Play Sonnet 50


How heavy do I journey on the way,

When what I seek, my weary travel’s end,

Doth teach that ease and that repose to say,

’Thus far the miles are measured from thy friend!’

The beast that bears me, tired with my woe,
Plods dully on, to bear that weight in me,
As if by some instinct the wretch did know
His rider lov’d not speed being made from thee.
The bloody spur cannot provoke him on,
That sometimes anger thrusts into his hide,
Which heavily he answers with a groan,
More sharp to me than spurring to his side;
     For that same groan doth put this in my mind,
     My grief lies onward, and my joy behind.
Sonnet 50 has the speaker on a journey, parted from his love, and every step increases his sadness.

Will is on a journey, traveling on horseback. Every step takes him farther from his beloved friend, the horse grows tired as he grows sadder. Its as though the horse knows, and so it plods along, slowing the lovers’ parting. Kicking the horse with spurs does nothing but make him groan, which reminds Will of his own grief.
Will’s Wordplay
“tired” can also have the meaning “attired”, as though the beast had been clothed with the sorrow that afflicts the rider.
Groans were the traditional accompaniment to the lover’s pain; here the horse emulates its rider.

John F. Kennedy Airport
Now Boarding! John F. Kennedy International Airport is an international airport in the borough of Queens in New York City owned by the City of New York and leased to the Port Authority of New York and New Jersey, about 12 miles southeast of Lower Manhattan. In 2011 it was the busiest international air passenger gateway to the United States, handling more international traffic than any other airport in North America. [1] It is also the leading freight gateway to the country by value of shipments. [2]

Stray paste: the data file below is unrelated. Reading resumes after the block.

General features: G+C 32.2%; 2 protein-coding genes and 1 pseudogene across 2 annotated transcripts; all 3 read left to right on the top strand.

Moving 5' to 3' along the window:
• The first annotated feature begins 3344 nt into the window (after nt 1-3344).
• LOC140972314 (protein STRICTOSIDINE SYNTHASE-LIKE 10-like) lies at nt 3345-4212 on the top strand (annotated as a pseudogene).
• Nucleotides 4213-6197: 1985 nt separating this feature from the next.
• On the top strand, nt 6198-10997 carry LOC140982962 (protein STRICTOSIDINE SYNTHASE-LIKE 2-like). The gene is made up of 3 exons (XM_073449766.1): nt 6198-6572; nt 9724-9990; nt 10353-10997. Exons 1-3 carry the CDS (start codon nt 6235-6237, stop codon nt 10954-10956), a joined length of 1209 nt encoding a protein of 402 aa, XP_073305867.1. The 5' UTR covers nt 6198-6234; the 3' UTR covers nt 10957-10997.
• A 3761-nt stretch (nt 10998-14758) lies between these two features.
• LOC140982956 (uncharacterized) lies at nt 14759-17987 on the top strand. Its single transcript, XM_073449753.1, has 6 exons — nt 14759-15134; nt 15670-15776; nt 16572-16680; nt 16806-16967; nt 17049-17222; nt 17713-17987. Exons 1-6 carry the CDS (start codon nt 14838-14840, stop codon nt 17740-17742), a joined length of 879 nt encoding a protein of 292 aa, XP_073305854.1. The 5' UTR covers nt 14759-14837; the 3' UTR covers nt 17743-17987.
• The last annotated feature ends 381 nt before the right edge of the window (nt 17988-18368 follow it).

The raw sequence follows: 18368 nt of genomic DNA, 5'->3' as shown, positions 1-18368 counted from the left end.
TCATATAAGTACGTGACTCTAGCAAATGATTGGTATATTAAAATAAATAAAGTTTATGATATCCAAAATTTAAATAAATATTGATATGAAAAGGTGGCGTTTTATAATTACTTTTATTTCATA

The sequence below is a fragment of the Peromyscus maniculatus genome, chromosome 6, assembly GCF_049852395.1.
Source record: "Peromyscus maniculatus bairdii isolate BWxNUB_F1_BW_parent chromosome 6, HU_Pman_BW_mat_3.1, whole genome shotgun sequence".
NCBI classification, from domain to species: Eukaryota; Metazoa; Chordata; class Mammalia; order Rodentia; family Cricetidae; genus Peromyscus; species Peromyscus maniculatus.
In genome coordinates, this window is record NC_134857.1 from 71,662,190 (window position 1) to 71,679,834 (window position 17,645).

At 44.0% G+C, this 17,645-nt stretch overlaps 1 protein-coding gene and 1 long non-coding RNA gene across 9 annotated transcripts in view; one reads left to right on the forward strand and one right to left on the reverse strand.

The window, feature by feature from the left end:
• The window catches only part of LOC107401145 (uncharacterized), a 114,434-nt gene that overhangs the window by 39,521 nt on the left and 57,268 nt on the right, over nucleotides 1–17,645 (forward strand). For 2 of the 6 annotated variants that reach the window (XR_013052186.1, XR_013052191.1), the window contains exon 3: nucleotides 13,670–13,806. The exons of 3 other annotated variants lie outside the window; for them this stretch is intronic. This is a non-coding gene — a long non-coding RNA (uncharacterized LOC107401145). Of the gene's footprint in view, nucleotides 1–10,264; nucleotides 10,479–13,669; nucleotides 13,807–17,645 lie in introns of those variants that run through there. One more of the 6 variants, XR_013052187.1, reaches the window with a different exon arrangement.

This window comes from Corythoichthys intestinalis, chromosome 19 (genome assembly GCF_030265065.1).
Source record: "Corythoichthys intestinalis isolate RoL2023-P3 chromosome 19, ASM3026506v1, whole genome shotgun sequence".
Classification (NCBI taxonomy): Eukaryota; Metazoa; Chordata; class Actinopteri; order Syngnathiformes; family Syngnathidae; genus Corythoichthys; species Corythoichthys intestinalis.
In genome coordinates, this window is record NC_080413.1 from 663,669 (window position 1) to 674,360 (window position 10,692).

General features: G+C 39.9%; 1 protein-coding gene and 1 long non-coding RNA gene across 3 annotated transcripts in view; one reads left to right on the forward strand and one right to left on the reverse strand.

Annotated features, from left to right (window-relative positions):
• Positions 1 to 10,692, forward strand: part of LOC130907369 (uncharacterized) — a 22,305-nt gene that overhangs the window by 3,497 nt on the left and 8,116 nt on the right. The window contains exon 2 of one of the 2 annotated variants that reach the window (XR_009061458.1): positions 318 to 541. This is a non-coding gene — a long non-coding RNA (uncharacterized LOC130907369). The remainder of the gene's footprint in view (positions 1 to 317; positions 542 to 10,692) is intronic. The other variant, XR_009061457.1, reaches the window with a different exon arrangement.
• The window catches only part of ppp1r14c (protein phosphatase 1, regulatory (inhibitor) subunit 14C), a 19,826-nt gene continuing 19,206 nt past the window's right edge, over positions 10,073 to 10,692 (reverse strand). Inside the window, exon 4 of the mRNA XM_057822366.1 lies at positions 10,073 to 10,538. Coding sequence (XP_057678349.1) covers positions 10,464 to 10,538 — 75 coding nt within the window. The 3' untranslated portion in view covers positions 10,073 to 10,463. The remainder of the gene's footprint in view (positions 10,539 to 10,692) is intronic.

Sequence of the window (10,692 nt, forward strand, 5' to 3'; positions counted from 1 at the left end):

In 2012, the airport handled 49,292,733 passengers [3] making it the 17th busiest airport in the world and sixth busiest in the United States in terms of passenger traffic. The New York City metropolitan area’s JFK International, LaGuardia, and Newark International airports, all operated by the Port Authority of New York and New Jersey, combine to create the largest airport system in the United States, second in the world in terms of passenger traffic, and first in the world in terms of total flight operations. – cite_note-8
Over ninety airlines operate out of JFK. In the past, it has been a hub for Eastern Air Lines, Gemini Air Cargo, National Airlines, Pan American World Airways and Trans World Airlines. It is one of only two airports in North America, the other being Toronto Pearson International Airport, with scheduled flights to all six inhabited continents.[4]
John F. Kennedy International Airport was originally known as Idlewild Airport after the golfcourse it displaced. The airport was envisioned as a reliever for LaGuardia Airport, which had insufficient capacity in the late 1930s. Construction began in 1943; the airport opened with six runways and a seventh under construction. The project was renamed Major General Alexander E. Anderson Airport in 1943 after a Queens resident who had commanded a Federalized National Guard unit in the southern United States and who had died in late 1942. In March 1948 the New York City Council again changed the name to New York International Airport, Anderson Field, but the airport was commonly known as “Idlewild” until 1963.